Computer Science

Pseudocode is so named to reflect the fact that although it is like code, it is not actual programming code. Pseudo means false.

The syntax of pseudocode is less strict than the syntax of a programming language - there is no compiler or debugger telling you that you have not placed a semi-colon at the end of the line.

There are lots of versions of pseudocode and no single standard.

We tend to write a little more detail in pseudocode than we do in Structured English. It is, perhaps, a little closer to the code we may write in our programming language.


As before, statements are written in the order in which they need to be executed. Look carefully at the example to see how input, output and assignment are handled in pseudocode.

Input Hours
Input Rate
Wage ← Hours * Rate
Output wage


If hours > 40
      overtime ← hours - 40
      pay ← pay + overtime * 3.75
If average > 50
   THEN Output "Pass"
   ELSE Output "Fail"
If x In [0 ... 9, A, B, C, D, E, F]
   THEN Output "Valid Hex"
   ELSE Output "Bad Hex"
Case x Of
   1: Output "January"
   2: Output "February"
   3: Output "March"


For x ← 1 To 12
   Output x

This executes the statement, Output x 12 times. The variable x is called a stepper variable. Each time the loop executes, the value of x increases by 1. The output from this algorithm would be the numbers 1 to 12.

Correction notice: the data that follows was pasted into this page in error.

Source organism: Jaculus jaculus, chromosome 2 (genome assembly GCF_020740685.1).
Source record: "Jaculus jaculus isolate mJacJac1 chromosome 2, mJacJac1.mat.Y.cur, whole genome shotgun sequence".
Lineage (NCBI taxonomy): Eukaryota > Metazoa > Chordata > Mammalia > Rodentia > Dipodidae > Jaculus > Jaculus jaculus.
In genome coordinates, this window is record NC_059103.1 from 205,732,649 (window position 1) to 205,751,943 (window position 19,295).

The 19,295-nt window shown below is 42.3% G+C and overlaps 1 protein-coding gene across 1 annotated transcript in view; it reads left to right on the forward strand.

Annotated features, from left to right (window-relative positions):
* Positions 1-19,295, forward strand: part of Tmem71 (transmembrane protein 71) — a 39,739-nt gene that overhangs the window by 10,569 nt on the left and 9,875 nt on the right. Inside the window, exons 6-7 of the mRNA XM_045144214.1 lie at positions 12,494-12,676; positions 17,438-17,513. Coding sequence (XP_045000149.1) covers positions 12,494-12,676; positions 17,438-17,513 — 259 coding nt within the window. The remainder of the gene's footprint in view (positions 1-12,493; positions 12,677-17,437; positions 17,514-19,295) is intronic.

x ← x + 1
Until x = 6

In this example, the statement within the construct will be executed at least once. If the code prior to that shown in the example makes x have a value that cannot reach six by repeatedly adding 1, the loop will continue indefinitely or until an overflow occurs because these is not enough memory to store the value of x. The loop executes at least once.

While x < 6 Do
   x ← x + 1

In this example, the value of x is examined before executing the statements contained within the loop. The statement will not execute if, at this point in the program, x has a value of 6 or greater.

For Each x In [5, 7, 9]
   Output x

From Pseudocode To C#

The following pseudocode describes an algorithm for adding two numbers together and reporting their sum and average.

Input Number1
Input Number2
Sum ← Number1 + Number2
Average ← Sum / 2
Output Sum, Average

When we write this in C#, we get the following,

double number1;
double number2;
double sum;
double average;
Console.Write("Input Number 1: ");
number1 = System.Convert.ToDouble(Console.ReadLine());
Console.Write("Input Number 2: ");
number2 = System.Convert.ToDouble(Console.ReadLine());
sum = number1 + number2;
average = sum / 2;
Console.WriteLine("Sum: {0}, Average: {1}", sum, average);

There is quite a difference. When we write an algorithm, we are more concerned with whether we are doing the right thing to achieve the result than we are with the exact form of the statements that we need in a programming language. As a result, our actual code is longer and more fussy. Ultimately, it is easier to see if the logic of the algorithm is correct in the shorter, more concise form offered by pseudocode.